By Mark Hosenball
WASHINGTON (Reuters) - The U.S. Federal Bureau of Investigation hinted on Wednesday that authorities in Iran had recently been trying to help locate Robert Levinson, a retired FBI agent who disappeared exactly nine years ago after traveling to an Iranian resort island to meet a fugitive from U.S. justice.
"We are encouraged by recent cooperation between the government of Iran and the United States, and believe that our ability to locate Bob and reunite him with his family requires a shared commitment by the Iranian government," the FBI's Washington Field Office said in a prepared statement.
The statement quoted FBI Director James Comey saying that his agency was "doing everything in our power to investigate all leads."
The FBI statement did not elaborate further.
The White House also said that finding Levinson "remains a top priority for the United States," but added that the U.S. would "continue to call upon the Islamic Republic of Iran to provide assistance in his case, as agreed to as part of the prisoner exchange finalized earlier this year."
Five Americans were released by Iran in January to coincide with the lifting of economic sanctions in return for curbs on Tehran's nuclear program. The White House offered clemency to seven Iranians who were convicted or facing trial in the United States.
Levinson's family continued to urge the U.S. government to press Iran for his release. In a statement, Levinson's wife, Christine, said: "We need the United States government and the country of Iran to work together to resolve what happened to Bob and return him safely to his family."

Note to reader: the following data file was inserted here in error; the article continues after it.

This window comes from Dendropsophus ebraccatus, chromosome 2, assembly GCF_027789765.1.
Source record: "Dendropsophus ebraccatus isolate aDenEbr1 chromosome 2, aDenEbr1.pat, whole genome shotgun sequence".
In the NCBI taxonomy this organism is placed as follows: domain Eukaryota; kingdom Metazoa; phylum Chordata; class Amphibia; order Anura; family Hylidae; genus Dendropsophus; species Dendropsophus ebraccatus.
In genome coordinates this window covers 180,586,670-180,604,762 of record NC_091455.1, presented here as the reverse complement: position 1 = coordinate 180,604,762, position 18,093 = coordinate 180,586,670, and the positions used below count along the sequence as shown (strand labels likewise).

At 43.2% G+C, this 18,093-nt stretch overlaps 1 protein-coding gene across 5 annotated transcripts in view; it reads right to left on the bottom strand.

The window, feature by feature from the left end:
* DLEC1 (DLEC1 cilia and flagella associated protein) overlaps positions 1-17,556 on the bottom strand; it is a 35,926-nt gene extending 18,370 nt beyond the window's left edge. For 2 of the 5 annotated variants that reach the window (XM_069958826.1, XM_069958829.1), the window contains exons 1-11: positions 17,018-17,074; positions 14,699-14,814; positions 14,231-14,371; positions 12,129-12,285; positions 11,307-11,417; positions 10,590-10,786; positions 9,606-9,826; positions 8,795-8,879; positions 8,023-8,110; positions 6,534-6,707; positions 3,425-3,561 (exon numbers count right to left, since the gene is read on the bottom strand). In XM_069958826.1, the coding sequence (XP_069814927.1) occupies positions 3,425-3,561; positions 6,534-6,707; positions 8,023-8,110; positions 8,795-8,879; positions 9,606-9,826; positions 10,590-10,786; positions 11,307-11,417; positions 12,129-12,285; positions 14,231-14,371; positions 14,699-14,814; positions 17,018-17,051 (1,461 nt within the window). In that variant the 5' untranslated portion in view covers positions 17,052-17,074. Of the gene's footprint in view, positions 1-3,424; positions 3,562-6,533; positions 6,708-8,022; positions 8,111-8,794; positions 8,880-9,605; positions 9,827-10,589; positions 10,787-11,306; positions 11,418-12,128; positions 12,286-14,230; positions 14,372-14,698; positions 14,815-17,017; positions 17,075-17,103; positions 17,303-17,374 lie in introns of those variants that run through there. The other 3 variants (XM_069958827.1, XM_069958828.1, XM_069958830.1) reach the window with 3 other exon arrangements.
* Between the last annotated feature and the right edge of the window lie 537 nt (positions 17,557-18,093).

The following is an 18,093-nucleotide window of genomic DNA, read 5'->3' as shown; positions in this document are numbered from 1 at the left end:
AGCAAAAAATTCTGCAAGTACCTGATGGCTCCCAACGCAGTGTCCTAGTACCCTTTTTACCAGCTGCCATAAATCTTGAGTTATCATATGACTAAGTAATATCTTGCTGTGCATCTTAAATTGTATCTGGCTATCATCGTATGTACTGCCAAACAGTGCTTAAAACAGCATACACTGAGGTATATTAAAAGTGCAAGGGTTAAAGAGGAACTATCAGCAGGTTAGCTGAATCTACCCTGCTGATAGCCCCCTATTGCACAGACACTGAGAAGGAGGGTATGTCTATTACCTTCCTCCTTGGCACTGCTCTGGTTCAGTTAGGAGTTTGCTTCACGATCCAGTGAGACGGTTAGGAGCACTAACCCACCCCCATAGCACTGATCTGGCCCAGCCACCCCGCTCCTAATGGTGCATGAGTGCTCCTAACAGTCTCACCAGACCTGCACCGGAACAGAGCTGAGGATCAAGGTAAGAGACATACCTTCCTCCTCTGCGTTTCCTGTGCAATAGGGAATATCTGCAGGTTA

Levinson disappeared after flying from Dubai to Kish Island in the Gulf in March 2007. There he met with Daoud Salahuddin, an American Islamic militant who fled to Iran while facing charges in the murder of an Iranian embassy official based in Washington.
Levinson, working then as a private investigator, was seeking information on alleged corruption involving former Iranian president Akbar Hashemi Rafsanjani and his family, said sources familiar with his work.
Months after he disappeared, U.S. government sources acknowledged that Levinson also maintained an unorthodox contractual relationship with the analytical branch of the Central Intelligence Agency. A handful of CIA officials were forced out of the agency and several more were disciplined after an internal agency investigation.
The Iranian government has never publicly acknowledged any role in Levinson's abduction, though at the time of his disappearance a government-affiliated media outlet broadcast a story saying he was "in the hands of Iranian security forces."
Some FBI investigators strongly believe Levinson is still alive, while officials at other U.S. agencies believe he died some time ago.
(Reporting by Mark Hosenball, editing by G Crosse)